But more likely your bet is just “the price of oil will go up sometime.” (Just like buying a share of stock is a bet that its price will go up sometime: You are not locked into any time frame.) You do not actually want the May futures, exactly; you just want abstract oil. So what you do is you buy the May futures, to bet on the price of oil without owning actual flammable oil, and then as the expiration date of the May futures gets close you sell those futures and buy the June ones instead. (This is called “rolling” the futures.) As the June expiration approaches, you do it again. You keep owning oil-but-not-quite-yet, giving you exposure to oil prices without the inconvenience of actual oil.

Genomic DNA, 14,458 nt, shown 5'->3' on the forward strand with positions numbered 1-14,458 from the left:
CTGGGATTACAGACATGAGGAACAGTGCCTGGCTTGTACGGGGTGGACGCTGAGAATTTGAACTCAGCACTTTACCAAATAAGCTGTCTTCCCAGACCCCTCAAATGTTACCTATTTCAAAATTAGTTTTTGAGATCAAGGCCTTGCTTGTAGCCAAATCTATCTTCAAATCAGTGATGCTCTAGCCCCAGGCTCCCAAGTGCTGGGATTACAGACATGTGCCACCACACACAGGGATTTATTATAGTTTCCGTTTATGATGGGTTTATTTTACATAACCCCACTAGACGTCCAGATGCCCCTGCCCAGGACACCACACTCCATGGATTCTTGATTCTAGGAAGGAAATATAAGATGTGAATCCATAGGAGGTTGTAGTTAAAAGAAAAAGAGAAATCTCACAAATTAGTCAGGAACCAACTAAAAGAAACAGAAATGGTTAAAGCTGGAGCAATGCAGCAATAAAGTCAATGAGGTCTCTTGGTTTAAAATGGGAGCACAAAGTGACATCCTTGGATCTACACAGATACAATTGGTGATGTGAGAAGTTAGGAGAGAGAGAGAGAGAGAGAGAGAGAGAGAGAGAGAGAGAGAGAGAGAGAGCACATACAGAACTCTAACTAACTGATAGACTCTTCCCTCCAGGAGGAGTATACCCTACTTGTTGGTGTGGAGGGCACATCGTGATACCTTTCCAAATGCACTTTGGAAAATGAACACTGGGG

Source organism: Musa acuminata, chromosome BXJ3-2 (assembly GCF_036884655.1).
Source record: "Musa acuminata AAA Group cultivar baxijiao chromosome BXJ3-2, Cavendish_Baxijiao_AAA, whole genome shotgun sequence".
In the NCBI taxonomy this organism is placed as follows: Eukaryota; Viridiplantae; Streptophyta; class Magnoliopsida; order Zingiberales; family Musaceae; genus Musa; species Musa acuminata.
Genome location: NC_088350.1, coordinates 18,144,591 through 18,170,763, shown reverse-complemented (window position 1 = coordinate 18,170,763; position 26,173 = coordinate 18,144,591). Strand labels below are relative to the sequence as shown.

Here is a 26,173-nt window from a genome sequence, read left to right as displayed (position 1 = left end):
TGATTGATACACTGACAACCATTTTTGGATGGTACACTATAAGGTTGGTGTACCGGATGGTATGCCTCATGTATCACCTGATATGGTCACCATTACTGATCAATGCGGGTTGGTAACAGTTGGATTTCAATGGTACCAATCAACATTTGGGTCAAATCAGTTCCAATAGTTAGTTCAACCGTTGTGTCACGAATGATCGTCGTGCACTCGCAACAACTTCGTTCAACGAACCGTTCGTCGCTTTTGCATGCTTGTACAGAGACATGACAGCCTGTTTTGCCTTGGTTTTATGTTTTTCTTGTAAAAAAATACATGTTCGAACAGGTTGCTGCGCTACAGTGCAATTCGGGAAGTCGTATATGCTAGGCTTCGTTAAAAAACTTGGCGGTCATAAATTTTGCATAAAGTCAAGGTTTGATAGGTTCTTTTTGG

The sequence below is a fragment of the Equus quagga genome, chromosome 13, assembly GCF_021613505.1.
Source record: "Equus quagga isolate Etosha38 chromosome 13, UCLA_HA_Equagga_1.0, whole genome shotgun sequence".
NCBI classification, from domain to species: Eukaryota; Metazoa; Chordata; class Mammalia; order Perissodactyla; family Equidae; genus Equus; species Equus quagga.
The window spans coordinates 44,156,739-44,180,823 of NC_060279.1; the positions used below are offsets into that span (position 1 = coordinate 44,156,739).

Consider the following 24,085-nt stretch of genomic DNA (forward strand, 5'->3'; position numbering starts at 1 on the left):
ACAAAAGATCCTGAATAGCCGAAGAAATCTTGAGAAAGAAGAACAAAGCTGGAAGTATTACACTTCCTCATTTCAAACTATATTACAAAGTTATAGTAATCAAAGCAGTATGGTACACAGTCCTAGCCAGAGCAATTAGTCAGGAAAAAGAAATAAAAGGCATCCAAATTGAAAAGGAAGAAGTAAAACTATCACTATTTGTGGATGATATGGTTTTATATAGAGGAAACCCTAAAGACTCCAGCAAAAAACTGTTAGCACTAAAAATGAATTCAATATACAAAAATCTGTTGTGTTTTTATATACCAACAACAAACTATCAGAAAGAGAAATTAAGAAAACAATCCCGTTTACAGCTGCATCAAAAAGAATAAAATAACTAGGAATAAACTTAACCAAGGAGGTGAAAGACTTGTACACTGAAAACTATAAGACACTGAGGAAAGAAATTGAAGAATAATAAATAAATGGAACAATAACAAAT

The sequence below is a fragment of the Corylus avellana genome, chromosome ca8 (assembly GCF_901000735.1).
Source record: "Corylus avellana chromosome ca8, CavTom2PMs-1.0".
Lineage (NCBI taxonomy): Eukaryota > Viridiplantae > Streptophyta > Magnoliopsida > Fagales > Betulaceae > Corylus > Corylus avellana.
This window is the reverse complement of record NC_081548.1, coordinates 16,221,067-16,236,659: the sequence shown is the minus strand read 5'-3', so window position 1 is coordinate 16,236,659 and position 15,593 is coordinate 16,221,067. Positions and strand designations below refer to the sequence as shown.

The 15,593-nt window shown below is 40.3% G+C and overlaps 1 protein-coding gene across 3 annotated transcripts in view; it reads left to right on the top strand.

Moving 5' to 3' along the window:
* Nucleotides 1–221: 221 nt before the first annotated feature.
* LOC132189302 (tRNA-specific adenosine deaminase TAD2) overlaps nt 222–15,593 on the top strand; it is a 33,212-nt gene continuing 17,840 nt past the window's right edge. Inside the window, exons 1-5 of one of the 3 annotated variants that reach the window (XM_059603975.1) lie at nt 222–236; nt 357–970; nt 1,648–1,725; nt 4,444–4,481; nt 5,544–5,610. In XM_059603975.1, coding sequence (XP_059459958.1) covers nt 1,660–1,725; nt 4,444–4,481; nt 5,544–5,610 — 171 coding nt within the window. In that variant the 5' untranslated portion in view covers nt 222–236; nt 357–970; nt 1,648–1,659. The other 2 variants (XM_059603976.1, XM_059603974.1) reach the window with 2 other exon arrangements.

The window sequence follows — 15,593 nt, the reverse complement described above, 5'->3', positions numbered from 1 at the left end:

There are legendary stories on Wall Street about newbie commodities traders who forgot to roll their positions and had to scramble to find somewhere to store 10,000 pork bellies or bushels of wheat or barrels of oil or whatever. These stories are funny because they are rare, perhaps mythical; mostly financial traders just remember to keep their commodities trades in the world of financial abstraction.